We have just had a partial crew change, with Andy and Jim returning to Leeds and Alex A(nesio), Liane and Laura coming into camp. The transition has been pretty smooth, and all is well at camp. It has started snowing again, and there is more snow now than there was at the weekend.
Andy kindly send me this blog from Ewa, and some photos to give you a feel about life on the snow.
Space station on ice……….
We are now half way through a second season on Greenland Ice Sheet. It’s both different and similar to last year’s fieldwork. We arrived over a month earlier than last year to capture the snow/ice transition. Until the landing we were not sure how much snow (if any) would be there, but we were welcomed by the soft 30cm of whiteness; which made softer beds for sleeping and a flatter floor in the tents.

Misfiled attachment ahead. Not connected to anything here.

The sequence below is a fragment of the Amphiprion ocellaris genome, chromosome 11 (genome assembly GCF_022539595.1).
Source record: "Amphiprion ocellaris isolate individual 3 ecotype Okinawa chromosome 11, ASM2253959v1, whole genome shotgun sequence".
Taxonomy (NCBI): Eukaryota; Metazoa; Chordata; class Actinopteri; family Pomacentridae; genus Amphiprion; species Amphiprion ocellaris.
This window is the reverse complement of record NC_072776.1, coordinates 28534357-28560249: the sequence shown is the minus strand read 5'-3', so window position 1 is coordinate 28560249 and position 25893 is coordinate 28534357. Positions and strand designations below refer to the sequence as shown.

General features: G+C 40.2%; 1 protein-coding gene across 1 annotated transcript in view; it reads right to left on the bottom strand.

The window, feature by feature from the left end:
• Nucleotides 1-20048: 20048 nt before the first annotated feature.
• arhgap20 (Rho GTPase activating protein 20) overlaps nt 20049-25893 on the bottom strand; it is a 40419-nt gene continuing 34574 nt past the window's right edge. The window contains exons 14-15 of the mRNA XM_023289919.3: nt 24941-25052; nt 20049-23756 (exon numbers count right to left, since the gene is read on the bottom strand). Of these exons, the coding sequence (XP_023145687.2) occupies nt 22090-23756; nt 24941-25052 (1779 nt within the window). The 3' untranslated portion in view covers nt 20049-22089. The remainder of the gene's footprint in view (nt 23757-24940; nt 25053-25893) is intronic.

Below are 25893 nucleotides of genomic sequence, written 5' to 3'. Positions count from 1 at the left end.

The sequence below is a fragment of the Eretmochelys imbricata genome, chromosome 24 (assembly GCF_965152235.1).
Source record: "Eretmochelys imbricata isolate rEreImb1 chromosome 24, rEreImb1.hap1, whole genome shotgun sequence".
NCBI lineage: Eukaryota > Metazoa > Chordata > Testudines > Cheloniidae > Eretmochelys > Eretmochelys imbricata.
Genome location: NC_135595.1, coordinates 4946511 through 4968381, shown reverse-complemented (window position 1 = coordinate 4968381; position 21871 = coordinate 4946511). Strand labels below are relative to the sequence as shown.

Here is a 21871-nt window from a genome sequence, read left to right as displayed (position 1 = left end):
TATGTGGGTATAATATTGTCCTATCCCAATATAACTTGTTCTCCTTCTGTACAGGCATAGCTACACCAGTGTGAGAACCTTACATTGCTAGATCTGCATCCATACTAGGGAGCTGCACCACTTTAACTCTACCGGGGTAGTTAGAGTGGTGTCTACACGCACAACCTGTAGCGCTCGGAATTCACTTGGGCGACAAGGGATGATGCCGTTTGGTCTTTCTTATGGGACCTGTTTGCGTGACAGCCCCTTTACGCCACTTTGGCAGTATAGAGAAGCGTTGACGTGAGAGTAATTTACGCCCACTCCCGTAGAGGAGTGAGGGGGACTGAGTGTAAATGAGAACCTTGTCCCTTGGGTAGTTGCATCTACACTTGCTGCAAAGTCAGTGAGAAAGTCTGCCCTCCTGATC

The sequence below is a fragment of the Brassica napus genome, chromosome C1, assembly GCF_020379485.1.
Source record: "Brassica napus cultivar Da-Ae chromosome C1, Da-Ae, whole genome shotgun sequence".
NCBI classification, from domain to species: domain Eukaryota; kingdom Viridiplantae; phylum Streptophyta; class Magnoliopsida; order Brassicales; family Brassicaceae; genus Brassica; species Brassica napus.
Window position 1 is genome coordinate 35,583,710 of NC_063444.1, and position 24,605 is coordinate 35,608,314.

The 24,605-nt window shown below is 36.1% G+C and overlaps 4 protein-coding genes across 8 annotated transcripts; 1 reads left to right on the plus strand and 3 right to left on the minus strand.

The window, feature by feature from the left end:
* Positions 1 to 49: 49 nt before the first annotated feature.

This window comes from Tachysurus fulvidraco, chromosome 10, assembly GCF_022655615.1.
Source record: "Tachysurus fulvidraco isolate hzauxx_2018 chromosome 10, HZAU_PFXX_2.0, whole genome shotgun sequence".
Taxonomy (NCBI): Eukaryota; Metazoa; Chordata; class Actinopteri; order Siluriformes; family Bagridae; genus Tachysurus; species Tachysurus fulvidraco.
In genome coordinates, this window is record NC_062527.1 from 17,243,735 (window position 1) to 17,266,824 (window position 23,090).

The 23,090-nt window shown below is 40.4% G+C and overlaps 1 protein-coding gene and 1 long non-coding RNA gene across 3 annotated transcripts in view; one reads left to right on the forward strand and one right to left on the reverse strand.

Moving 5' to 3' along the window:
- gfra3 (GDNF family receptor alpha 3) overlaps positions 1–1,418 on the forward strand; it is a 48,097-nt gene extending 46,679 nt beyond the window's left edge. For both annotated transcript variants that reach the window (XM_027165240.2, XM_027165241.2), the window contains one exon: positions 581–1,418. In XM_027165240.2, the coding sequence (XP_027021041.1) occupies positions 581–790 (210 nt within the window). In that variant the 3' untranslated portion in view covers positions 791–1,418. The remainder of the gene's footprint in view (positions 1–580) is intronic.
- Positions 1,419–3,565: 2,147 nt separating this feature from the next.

On the other hand, all the water for cooking and washing needed to be melted from snow and walking included a lot of falling, ankle-deep, into the unexpected water holes. Just like last year, our ‘space stations’ were set up as a lab and a mess tent. Boxes with thousands of sampling bottles and bags were arranged, as well as rolls and rolls of duct tape to fix or build anything we could have possibly forgotten.
Like last year, big metal boxes are serving us as seats; cardboard boxes are turned into the tables, but we’ve now learned to work and arrange the limited space better. Science activities have started frantically and intensely right from the beginning in the fear of snow disappearing in a rain event or warm weather. We had already sampled kilograms of snow by the end of day 2.
After 16 days of almost constant sunlight and increasing temperatures the snow hasn’t completely melted yet and we have resumed last year’s well-worn routine of morning porridge, sampling, processing samples in the lab, dinner, and finally sleep.
Our old friend—the ice—is peeking from underneath the snow in places and we are ready to discover the secrets of algae waking up from their dreams underneath the snow.